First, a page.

Local politicians can decide which resources are allocated, which school buildings should be renovated. But norms concerning the number of teacher positions and general school standards cannot easily be circumvented. When some municipalities have tried to fix their education budget by laying off teachers for a limited period, they have met stiff resistance from the teachers´ union (with its high membership).

Hundreds of groups have visited Finland in the last decade, all trying to find out the secret behind the educational success. Some went home with a surprising explanation: We offer our pupils lunch at school. Surprising for them, not for us. This is the most natural thing in Finland and is certainly a good thing health-vise for the kids. The hot debate is not for or against serving hot meals; no, it is about spaghetti or lasagna, meat balls or vegetarian alternatives.

Finland will struggle to meet expectations — our own and those of the international community. It will not be easy if the recession continues. When I was invited to Puerto Rico to reveal the Finnish secret, a TV-reporter asked me to summarise in one sentence my advice to the local authorities, I answered: It takes about 150 years of enduring respect for learning and the teaching profession. He was not overly happy with the answer.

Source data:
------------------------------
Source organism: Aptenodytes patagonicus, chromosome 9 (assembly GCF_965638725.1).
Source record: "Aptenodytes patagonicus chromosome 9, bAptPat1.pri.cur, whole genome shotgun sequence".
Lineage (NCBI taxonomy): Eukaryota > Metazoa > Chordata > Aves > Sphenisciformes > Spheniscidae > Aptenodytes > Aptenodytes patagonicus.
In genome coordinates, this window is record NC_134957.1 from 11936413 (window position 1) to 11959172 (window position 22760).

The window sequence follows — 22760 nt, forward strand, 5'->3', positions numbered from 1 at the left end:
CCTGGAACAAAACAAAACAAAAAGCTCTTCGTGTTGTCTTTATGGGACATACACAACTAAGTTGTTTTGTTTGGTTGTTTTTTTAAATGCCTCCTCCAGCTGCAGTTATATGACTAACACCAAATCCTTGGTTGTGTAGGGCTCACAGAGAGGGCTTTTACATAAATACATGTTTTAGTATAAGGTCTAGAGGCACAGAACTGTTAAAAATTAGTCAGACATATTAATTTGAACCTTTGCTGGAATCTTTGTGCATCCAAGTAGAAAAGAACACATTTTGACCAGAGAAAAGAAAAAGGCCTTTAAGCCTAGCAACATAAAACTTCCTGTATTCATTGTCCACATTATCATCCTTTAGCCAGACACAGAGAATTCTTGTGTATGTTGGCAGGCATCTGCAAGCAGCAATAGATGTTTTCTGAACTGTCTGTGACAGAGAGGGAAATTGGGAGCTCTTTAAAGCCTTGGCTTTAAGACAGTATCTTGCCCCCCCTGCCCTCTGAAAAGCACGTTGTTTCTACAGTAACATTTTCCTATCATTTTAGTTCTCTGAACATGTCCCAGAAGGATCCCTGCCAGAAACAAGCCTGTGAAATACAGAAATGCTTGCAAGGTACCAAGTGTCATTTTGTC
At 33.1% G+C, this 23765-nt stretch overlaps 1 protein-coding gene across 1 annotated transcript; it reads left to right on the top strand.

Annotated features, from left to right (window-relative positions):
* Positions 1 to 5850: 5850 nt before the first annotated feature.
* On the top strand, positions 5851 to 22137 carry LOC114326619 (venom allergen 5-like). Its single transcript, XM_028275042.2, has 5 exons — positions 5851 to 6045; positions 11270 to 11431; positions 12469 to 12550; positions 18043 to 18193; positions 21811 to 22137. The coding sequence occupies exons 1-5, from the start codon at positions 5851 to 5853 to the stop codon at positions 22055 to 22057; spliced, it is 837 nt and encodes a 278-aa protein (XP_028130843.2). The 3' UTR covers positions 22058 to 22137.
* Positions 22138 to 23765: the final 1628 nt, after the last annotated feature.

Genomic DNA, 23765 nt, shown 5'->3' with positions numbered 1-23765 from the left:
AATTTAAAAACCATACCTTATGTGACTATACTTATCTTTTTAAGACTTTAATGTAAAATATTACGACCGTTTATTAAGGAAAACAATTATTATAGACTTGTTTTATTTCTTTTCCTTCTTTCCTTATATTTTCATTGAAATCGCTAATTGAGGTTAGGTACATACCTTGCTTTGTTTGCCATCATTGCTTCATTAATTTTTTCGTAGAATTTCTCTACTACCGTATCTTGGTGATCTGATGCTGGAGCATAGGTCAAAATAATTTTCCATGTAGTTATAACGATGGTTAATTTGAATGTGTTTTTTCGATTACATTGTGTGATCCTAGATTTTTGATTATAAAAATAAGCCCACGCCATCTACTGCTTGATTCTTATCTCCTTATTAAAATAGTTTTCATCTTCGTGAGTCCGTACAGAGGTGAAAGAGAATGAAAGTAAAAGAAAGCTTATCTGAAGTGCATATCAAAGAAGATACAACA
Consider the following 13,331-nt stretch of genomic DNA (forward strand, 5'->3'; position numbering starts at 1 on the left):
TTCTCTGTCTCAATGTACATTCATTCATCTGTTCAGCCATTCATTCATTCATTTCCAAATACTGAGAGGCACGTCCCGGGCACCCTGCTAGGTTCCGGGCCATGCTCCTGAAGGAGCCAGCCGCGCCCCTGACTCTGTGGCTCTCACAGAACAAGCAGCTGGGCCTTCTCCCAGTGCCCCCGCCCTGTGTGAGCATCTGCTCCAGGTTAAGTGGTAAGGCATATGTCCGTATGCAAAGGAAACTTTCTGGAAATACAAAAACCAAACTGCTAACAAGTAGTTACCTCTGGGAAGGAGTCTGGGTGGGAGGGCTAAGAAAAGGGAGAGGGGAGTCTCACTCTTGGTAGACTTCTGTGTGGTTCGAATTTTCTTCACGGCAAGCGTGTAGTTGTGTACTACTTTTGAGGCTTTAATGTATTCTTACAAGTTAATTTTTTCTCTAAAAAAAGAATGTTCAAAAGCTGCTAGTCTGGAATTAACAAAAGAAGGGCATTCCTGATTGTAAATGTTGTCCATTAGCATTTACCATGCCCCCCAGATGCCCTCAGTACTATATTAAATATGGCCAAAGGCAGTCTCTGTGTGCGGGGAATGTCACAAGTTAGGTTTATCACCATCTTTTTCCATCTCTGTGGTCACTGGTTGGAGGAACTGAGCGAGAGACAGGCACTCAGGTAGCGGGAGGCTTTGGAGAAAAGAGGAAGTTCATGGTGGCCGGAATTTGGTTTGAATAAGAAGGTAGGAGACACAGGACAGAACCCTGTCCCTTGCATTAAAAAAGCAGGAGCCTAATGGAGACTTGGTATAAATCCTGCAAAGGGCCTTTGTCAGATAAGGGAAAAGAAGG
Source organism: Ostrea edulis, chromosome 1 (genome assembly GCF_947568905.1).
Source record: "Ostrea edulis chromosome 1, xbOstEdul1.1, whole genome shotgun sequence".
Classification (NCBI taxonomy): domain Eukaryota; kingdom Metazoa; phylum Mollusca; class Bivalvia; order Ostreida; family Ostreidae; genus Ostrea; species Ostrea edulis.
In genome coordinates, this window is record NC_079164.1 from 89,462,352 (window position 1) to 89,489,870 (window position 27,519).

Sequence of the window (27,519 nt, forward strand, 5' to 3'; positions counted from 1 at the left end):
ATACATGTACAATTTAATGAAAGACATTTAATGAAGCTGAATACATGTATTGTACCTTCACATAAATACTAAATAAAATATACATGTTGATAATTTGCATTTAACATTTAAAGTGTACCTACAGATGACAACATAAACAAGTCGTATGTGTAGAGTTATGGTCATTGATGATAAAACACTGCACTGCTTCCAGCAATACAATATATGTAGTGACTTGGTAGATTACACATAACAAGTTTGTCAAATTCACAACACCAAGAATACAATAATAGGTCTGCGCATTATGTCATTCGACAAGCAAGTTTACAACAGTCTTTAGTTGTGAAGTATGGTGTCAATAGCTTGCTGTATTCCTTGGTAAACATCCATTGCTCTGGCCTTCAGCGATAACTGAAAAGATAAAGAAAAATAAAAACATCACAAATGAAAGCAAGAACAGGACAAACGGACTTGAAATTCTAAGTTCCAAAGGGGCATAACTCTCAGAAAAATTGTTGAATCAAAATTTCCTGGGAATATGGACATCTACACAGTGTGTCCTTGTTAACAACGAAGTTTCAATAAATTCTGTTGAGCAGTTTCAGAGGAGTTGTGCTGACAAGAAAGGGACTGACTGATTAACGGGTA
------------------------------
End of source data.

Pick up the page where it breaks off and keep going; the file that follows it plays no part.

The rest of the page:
The Human Capital Report 2015 is available here.  

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Author: Pär Stenbäck was minister of Education and of Foreign Affairs of Finland between 1979 and 1983. He has also been the Secretary General of the International Red Cross and Red Crescent in Geneva, Secretary General of the Nordic Council of Ministers, and is now board member of several Finnish and international boards, including council member of United World College Movement (UWC).

Image: Schoolchildren listen to a teacher during a class in a primary school in Marseille, September 2, 2014. REUTERS/Jean-Paul Pelissier